Wednesday, June 30, 2010

How can you learn what is really in health reform?

Recent polls show that the public remains split on the merits of the health reform law, although the most recent polling shows a modest uptick in support, with a small plurality of Americans now expressing support of the legislation in polls conducted by the Kaiser Family Foundation and USA Today/Gallup; other polls show a narrow plurality of voters continue to view the legislation unfavorably. The overall trend, though, appears to be toward increased support and decreased opposition, based on an aggregation of polls on the website. The shift, though, is modest, and the country remains deeply divided by political affiliation and other characteristics of respondents.

One constant, though, is that a substantial percentage of Americans describe themselves as being "confused" about the law. The latest Kaiser poll has roughly four in ten respondents describing themselves as at least somewhat confused by aspects of the law, although larger percentages describe themselves as being aware (and generally supportive, except for the individual mandate) of key provisions of the legislation.

Who does the public trust most on health reform? A March survey by Gallup shows that 77% of respondents trust in physicians to recommend the right thing for health care reform, the highest of any sector.

The problem is that physicians also are confused. Mark Blumenthal wrote in April's National Journal that "Doctors report on high levels of confusion, panic or anxiety expressed to various physicians, including patients asking if their doctors are "going to be able to keep seeing me" or 'pushing for surgery now' in fear it might be denied in the future. Even more important, many of the doctors are as confused about the new law as their patients. 'Quite honestly,' one doctor told the Times, 'I don't know how to answer their concerns.'"

In my recent talks about health reform with physicians in Massachusetts, Maryland, Wyoming, Mississippi, Washington state, and the District of Columbia, I too have heard from many physicians who are unsure themselves about the specifics of health reform, yet they are being asked (besieged?) by patients asking for help in understanding it.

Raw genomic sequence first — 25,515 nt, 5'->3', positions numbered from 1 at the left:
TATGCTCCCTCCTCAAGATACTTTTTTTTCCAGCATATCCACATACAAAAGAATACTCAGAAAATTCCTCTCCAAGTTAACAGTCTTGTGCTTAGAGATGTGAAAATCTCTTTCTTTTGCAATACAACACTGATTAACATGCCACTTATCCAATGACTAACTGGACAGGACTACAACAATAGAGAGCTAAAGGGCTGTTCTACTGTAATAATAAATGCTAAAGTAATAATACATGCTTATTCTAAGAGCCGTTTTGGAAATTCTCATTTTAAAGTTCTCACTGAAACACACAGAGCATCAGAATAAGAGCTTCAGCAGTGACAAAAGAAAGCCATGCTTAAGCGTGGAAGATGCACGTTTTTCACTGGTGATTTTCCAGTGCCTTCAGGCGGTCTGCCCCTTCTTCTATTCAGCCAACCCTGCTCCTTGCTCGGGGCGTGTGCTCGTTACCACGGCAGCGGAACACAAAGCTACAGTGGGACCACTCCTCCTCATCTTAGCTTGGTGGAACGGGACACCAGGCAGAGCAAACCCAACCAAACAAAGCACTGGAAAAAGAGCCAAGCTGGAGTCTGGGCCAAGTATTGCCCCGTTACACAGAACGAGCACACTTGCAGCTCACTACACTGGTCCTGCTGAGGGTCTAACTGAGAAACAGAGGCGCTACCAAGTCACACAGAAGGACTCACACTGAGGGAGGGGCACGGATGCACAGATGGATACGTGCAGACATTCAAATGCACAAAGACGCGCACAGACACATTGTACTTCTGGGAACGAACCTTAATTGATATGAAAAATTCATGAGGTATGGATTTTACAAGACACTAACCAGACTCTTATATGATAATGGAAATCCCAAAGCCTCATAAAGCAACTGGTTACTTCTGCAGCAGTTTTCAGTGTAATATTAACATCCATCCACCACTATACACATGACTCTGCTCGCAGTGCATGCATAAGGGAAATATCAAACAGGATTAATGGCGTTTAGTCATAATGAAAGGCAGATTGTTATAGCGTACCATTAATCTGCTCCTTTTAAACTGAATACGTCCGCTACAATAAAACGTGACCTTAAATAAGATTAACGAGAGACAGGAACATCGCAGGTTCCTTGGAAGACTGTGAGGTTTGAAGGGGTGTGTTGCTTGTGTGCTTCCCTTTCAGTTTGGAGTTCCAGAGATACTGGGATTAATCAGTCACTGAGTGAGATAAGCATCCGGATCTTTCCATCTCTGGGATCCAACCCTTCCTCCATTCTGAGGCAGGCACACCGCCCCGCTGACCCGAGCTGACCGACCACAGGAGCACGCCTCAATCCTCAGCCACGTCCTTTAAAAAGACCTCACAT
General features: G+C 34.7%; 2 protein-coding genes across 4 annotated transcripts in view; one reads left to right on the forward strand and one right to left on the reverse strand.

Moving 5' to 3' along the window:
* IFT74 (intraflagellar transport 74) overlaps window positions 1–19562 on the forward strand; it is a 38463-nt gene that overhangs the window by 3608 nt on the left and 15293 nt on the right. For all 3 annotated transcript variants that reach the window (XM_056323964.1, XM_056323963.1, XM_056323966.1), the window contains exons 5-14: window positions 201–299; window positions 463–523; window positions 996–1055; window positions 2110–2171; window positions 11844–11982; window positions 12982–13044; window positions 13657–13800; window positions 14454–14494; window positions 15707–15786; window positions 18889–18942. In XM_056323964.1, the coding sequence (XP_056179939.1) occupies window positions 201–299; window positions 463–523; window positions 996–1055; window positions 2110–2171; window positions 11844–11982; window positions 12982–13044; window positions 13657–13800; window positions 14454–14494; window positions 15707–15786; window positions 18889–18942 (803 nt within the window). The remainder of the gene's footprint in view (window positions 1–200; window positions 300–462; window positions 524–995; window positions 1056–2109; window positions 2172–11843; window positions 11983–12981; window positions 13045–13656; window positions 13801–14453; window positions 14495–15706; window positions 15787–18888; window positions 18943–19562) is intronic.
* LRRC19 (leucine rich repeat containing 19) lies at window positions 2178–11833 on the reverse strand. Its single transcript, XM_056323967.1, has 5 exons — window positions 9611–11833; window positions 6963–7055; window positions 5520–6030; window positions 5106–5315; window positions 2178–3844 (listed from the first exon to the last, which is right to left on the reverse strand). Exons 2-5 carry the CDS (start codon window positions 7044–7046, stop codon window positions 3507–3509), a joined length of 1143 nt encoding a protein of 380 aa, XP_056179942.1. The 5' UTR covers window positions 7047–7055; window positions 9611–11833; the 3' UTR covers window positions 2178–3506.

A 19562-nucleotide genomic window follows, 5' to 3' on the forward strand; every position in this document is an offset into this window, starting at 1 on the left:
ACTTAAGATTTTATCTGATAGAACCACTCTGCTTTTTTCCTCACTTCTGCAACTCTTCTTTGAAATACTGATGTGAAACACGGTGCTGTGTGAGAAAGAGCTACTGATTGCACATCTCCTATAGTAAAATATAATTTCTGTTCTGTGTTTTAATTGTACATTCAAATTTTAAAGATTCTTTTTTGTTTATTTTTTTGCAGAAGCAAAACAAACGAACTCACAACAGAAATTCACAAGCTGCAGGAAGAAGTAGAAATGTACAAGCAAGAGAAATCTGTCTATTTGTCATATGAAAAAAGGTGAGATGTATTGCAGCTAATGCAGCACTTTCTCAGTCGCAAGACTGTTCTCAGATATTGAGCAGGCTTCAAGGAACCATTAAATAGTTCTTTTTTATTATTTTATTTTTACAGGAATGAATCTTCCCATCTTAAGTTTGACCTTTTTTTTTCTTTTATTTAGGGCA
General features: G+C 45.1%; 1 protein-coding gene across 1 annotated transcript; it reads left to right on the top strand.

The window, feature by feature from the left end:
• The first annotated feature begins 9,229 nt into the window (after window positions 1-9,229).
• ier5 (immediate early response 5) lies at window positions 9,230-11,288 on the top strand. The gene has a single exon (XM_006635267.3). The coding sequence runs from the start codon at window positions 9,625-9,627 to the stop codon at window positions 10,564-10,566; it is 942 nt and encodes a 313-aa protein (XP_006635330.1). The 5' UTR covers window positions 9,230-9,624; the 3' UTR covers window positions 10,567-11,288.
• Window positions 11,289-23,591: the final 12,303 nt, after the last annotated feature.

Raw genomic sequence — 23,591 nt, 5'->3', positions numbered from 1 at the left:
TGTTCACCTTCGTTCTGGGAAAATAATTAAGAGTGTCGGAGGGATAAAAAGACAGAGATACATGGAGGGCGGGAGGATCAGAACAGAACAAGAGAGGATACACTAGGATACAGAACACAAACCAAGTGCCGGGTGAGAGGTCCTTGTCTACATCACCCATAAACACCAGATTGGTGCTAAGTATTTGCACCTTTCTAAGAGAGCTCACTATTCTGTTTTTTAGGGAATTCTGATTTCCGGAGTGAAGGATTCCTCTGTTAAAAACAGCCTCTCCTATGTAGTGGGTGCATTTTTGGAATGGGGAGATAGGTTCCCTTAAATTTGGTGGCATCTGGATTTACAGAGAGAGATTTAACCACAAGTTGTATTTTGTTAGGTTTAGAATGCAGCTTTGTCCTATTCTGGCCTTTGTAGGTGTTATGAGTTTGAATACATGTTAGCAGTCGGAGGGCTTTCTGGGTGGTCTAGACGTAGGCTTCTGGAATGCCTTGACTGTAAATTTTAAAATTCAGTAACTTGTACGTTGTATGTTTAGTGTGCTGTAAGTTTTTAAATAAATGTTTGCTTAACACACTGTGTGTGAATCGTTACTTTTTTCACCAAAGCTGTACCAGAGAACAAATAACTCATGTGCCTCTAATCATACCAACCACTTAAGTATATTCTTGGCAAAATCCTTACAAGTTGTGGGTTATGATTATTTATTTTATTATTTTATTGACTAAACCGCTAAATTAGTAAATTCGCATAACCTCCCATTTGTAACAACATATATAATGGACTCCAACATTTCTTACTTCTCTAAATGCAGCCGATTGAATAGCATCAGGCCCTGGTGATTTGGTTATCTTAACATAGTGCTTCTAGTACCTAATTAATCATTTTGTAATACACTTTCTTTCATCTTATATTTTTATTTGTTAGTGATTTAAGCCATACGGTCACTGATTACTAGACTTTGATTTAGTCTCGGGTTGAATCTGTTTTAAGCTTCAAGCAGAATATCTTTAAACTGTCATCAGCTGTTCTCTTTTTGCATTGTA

Here's the good news: today, the American College of Physicians released An Internist's Practical Guide to Understanding Health System Reform; ACP's press release describes the guide "as the single most comprehensive, clear, and objective explanation of the new law, and what it might mean for internists and their patients." The 90 plus-page PDF document is designed to be super-easy to use, allowing readers to navigate to key descriptions of the legislation, organized by date and topic, with a single mouse click. ACP is making the guide generally available for redistribution, free of charge, on a not-for-profit basis with attribution ACP.

The guide was written by the staff for ACP's Division of Governmental Affairs and Public Policy, which I direct, so I recognize that there is a bit of self-promotion on my part in recommending the guide. But I encourage anyone who has an interest in learning about what is actually in the legislation to download it and give it a test run. Whether you agree with the legislation or not, I hope you will agree that the guide fills an urgent need to provide practical, thorough, unbiased information on the "nuts and bolts" of the legislation, and by doing so, can help reduce the rampant confusion that exists among doctors and patients.

Today's questions: Have you downloaded the new ACP guide? What do you think of it?


ryanjo said...

Much ado about nothing. Seeing the summary of how little this "reform" offers to help patients and physicians makes me wonder yet again why ACP spent its efforts supporting it.

A 10% increase in office based primary care pay on Jan 1, 2011, contrasted to the 30% SGR cut we are facing on the same day? How is Medicare going to provide new preventive benefits and still cut half a trillion $ to pay for it?

"The overall trend, though, appears to be toward increased support and decreased opposition." Not in comments from my patients! They're just angry, frustrated and scared.

Even after the embarrassment of the SGR and liability relief failures, the ACP leadership blogs on about needing to support PPACA with or without these pieces. What incredible naiveté about the way our government passes laws. This is a central part of the fix, and ACP leaders dropped the ball by lending support. It appears this lesson has not been learned.

Rich Neubauer MD said...

The guide is a great piece of work and will indeed help those physicians who choose to use it in their efforts to answer questions from patients. Congratulatons are due to the ACP Washington office staff in putting this together.

The larger question of what kind of future PACA will yield is something only time will tell. The reasons that ACP supported the bill have been outlined repeatedly; while imperfect, the bill addressed many priority issues that the college has been advocating for years and was consistent with many of the college's carefully wrought policies and positions.

The Chicken Little syndrome will not be very helpful right now. ACP as a professional organization has maneuvered well through the debate about health care reform and can now help meneuver through implementation in a way that is most beneficial to internists and their patients. The SGR issue is an embarrassment to government; it is not an indictment of ACP or other professional organizations which have worked hard over the years to have this dysfunctional formula repealed and replaced.